Colombia. A long way to build peace

Government and FARC to sign peace agreement in March of 2016. But there are still stumbling blocks. 

The announcement was made in Cuba, last 23 September, by Colombian President Juan Manuel Santos and the leader of the Revolutionary Armed Forces of Colombia (FARC) Timoleón Jiménez “Timochenko” after three years of negotiations. The two sides have reached agreement on the last two key topics on the negotiation agenda. They are, transitional justice: amnesty for combatants, excluding those who have committed the most serious crimes, and political participation of rebels once a peace deal is reached.

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The agreement establishes a ‘Special Peace Jurisdiction’, formed around courts that will be set up to try those considered to have been responsible for the most serious and representative crimes committed during the conflict. Those who cooperate with this judicial system and acknowledge past wrongdoings would, if convicted, serve between five and eight years under special conditions that would in any case ensure effective restriction of their personal freedom. Alternative sentences can be applied such as: compulsory (unpaid) work on community projects; or  participation in specified activities, such as education or training. Those who are slow to come forward and accept responsibility for wrongdoings could eventually serve the same term but in ordinary prisons, while those who do not cooperate could eventually be convicted and punished with prison sentences of up to twenty years. Certain crimes (crimes against humanity, genocide and serious war crimes) cannot be granted any legal pardon and will be prosecuted. The courts will be largely staffed by national judges, with a minority international presence.

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Reactions to the agreement were generally positive, both abroad and in Colombia. Nevertheless, there are powerful voices in Colombia questioning the peace process, such as many representatives of former President Alvaro Uribe’s Democratic Center party. Uribe himself has been sharply critical of the negotiations. He argued the rebels are ‘getting away with murder’, referring to the amnesty offer for rebels willing to confess their crimes. At the same time, Mr. Uribe strongly opposes the possibility of the political participation of rebels. Different reactions were reported  within organizations representing the victims of the conflict. The people linked to 200,000  dead, thousands of ‘disappeared’ and tortured people, and many others who were dispossessed of their home and land, are about 7.5 millions. Some of them, such as the leader of the victims of the province of Antioquia, Farid Alberto Usme, have been critical of the fact that the guerrilla leaders are unlikely to go to jail. Some others, instead, accept that the Farc rebels may be granted soft sentences if they confess and contribute to the reparation of the victims, such as Senator Clara Rojas, who was kidnapped by the guerrillas and was held hostage for six years, and the former General Herlindo Mendieta, prisoner of the Farc rebels for 12 years.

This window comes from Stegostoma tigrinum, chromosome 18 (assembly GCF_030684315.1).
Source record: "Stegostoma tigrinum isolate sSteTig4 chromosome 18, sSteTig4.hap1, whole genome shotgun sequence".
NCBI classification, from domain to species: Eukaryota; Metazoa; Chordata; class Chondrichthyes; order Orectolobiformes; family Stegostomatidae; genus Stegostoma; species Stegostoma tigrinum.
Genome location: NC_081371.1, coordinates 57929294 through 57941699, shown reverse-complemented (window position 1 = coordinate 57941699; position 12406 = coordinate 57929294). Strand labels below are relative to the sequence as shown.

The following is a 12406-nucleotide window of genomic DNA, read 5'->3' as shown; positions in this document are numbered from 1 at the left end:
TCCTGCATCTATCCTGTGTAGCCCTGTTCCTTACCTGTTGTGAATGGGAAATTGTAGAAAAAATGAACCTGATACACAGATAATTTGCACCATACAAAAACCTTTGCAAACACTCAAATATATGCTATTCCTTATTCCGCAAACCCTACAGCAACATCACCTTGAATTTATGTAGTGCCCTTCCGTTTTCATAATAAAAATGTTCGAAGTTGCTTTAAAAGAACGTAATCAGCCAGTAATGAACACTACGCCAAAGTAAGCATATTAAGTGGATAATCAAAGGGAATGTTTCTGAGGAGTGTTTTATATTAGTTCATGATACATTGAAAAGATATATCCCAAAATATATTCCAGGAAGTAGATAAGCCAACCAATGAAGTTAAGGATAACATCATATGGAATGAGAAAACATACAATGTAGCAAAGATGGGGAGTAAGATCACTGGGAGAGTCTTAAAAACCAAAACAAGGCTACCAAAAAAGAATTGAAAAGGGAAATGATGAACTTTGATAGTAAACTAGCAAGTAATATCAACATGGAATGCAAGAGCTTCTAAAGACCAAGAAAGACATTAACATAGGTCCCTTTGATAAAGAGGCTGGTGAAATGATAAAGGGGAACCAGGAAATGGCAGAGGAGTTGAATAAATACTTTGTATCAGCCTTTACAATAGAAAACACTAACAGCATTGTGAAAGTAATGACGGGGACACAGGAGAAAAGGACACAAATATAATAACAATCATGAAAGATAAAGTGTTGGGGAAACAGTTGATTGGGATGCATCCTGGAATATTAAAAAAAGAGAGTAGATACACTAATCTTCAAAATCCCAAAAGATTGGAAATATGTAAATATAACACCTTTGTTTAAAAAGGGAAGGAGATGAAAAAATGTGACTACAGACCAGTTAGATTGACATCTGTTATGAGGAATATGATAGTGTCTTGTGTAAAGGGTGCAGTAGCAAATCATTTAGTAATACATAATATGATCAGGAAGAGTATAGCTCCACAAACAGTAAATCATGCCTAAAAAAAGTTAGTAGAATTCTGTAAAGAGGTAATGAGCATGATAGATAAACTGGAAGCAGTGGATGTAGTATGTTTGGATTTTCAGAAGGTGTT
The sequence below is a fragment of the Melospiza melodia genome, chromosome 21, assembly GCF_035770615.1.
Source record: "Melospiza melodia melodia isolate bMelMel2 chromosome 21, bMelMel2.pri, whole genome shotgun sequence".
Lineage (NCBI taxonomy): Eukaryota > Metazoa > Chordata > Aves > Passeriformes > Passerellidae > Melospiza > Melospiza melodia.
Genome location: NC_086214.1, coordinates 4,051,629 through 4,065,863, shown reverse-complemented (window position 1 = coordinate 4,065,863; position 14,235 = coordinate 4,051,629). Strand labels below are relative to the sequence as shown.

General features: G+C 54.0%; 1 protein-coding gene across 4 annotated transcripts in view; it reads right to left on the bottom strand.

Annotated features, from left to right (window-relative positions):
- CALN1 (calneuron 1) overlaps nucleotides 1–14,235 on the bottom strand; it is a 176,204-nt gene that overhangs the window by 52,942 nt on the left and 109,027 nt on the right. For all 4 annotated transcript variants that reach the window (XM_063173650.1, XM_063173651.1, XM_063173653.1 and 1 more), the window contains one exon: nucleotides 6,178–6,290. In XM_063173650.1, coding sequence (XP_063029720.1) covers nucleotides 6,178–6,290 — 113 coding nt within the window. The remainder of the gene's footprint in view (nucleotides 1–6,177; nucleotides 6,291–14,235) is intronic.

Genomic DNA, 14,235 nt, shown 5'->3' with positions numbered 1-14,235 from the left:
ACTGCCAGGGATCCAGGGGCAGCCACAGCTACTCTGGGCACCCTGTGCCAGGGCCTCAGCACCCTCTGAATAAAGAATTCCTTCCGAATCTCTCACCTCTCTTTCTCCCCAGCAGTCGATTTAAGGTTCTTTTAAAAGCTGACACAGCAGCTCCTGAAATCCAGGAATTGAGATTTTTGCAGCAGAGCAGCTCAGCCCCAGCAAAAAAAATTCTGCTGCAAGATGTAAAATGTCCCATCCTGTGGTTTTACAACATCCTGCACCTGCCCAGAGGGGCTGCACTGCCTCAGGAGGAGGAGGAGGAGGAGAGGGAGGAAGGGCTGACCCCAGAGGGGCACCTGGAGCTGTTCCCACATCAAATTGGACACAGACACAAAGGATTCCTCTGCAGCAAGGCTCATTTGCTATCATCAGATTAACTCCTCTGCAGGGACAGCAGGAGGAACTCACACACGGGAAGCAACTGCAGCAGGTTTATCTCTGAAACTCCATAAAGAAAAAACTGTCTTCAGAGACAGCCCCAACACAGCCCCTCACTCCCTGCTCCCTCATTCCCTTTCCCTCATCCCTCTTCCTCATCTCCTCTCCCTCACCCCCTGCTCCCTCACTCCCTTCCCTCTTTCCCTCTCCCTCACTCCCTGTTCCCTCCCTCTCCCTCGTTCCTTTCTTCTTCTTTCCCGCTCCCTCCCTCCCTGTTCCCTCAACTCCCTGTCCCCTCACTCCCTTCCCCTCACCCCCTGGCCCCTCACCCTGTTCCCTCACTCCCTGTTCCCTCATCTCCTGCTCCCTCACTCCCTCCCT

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Until recently, 82% of Colombians wanted to see the Farc pay for their crimes behind bars; but today, many think it is time to end the 50-year conflict. Despite the conflict and the presence of other guerrilla groups, such as the ELN, which hopefully will soon join the peace process, Colombia’s economic growth ranks among the fastest in Latin America. It is estimated that peace might increase Colombia’s GDP by 2 percentage points. But above all, many Colombians will  have a chance to build a future, which today is denied them. Unknowns won’t be missing certainly, but in the meantime the ‘dismantling’ of war has started, paving the way to the building of peace. (A.B.)


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